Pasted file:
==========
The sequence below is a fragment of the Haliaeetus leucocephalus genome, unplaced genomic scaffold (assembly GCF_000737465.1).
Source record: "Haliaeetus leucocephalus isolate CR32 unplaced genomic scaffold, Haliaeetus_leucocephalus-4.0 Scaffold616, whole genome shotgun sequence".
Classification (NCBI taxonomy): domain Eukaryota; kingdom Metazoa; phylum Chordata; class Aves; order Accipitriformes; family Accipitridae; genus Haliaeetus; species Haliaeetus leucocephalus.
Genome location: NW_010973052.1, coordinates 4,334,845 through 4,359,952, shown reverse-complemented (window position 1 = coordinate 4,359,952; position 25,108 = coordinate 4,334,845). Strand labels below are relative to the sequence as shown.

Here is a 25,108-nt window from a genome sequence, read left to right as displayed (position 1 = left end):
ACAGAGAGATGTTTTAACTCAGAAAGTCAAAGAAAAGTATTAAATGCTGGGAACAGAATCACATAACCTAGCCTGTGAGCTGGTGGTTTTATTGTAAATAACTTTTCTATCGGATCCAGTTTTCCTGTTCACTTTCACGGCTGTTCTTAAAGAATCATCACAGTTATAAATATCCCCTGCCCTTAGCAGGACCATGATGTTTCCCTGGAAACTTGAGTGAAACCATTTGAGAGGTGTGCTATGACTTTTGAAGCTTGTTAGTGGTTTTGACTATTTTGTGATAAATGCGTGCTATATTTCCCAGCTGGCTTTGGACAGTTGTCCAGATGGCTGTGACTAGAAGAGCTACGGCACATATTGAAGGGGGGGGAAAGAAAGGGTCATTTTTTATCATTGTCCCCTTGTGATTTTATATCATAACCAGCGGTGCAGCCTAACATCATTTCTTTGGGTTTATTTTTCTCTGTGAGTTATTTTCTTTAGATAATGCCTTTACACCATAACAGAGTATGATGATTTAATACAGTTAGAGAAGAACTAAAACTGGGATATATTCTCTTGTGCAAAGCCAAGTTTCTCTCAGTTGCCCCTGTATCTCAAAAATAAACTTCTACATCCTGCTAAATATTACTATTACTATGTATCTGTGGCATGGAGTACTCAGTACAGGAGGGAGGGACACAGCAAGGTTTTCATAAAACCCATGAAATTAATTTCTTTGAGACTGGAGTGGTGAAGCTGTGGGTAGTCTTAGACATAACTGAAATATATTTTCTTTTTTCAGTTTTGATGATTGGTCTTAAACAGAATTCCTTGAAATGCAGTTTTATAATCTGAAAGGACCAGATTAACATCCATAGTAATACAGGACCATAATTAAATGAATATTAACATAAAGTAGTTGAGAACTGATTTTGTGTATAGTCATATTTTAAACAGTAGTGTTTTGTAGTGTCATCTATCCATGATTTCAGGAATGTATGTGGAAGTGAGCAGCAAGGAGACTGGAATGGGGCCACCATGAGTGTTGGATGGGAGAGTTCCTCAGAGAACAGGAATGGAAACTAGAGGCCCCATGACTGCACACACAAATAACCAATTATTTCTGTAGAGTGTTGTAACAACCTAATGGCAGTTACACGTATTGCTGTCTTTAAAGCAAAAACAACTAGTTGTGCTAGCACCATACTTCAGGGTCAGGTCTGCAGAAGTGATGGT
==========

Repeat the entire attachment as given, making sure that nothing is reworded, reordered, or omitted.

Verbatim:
The sequence below is a fragment of the Haliaeetus leucocephalus genome, unplaced genomic scaffold (assembly GCF_000737465.1).
Source record: "Haliaeetus leucocephalus isolate CR32 unplaced genomic scaffold, Haliaeetus_leucocephalus-4.0 Scaffold616, whole genome shotgun sequence".
Classification (NCBI taxonomy): domain Eukaryota; kingdom Metazoa; phylum Chordata; class Aves; order Accipitriformes; family Accipitridae; genus Haliaeetus; species Haliaeetus leucocephalus.
Genome location: NW_010973052.1, coordinates 4,334,845 through 4,359,952, shown reverse-complemented (window position 1 = coordinate 4,359,952; position 25,108 = coordinate 4,334,845). Strand labels below are relative to the sequence as shown.

Here is a 25,108-nt window from a genome sequence, read left to right as displayed (position 1 = left end):
ACAGAGAGATGTTTTAACTCAGAAAGTCAAAGAAAAGTATTAAATGCTGGGAACAGAATCACATAACCTAGCCTGTGAGCTGGTGGTTTTATTGTAAATAACTTTTCTATCGGATCCAGTTTTCCTGTTCACTTTCACGGCTGTTCTTAAAGAATCATCACAGTTATAAATATCCCCTGCCCTTAGCAGGACCATGATGTTTCCCTGGAAACTTGAGTGAAACCATTTGAGAGGTGTGCTATGACTTTTGAAGCTTGTTAGTGGTTTTGACTATTTTGTGATAAATGCGTGCTATATTTCCCAGCTGGCTTTGGACAGTTGTCCAGATGGCTGTGACTAGAAGAGCTACGGCACATATTGAAGGGGGGGGAAAGAAAGGGTCATTTTTTATCATTGTCCCCTTGTGATTTTATATCATAACCAGCGGTGCAGCCTAACATCATTTCTTTGGGTTTATTTTTCTCTGTGAGTTATTTTCTTTAGATAATGCCTTTACACCATAACAGAGTATGATGATTTAATACAGTTAGAGAAGAACTAAAACTGGGATATATTCTCTTGTGCAAAGCCAAGTTTCTCTCAGTTGCCCCTGTATCTCAAAAATAAACTTCTACATCCTGCTAAATATTACTATTACTATGTATCTGTGGCATGGAGTACTCAGTACAGGAGGGAGGGACACAGCAAGGTTTTCATAAAACCCATGAAATTAATTTCTTTGAGACTGGAGTGGTGAAGCTGTGGGTAGTCTTAGACATAACTGAAATATATTTTCTTTTTTCAGTTTTGATGATTGGTCTTAAACAGAATTCCTTGAAATGCAGTTTTATAATCTGAAAGGACCAGATTAACATCCATAGTAATACAGGACCATAATTAAATGAATATTAACATAAAGTAGTTGAGAACTGATTTTGTGTATAGTCATATTTTAAACAGTAGTGTTTTGTAGTGTCATCTATCCATGATTTCAGGAATGTATGTGGAAGTGAGCAGCAAGGAGACTGGAATGGGGCCACCATGAGTGTTGGATGGGAGAGTTCCTCAGAGAACAGGAATGGAAACTAGAGGCCCCATGACTGCACACACAAATAACCAATTATTTCTGTAGAGTGTTGTAACAACCTAATGGCAGTTACACGTATTGCTGTCTTTAAAGCAAAAACAACTAGTTGTGCTAGCACCATACTTCAGGGTCAGGTCTGCAGAAGTGATGGT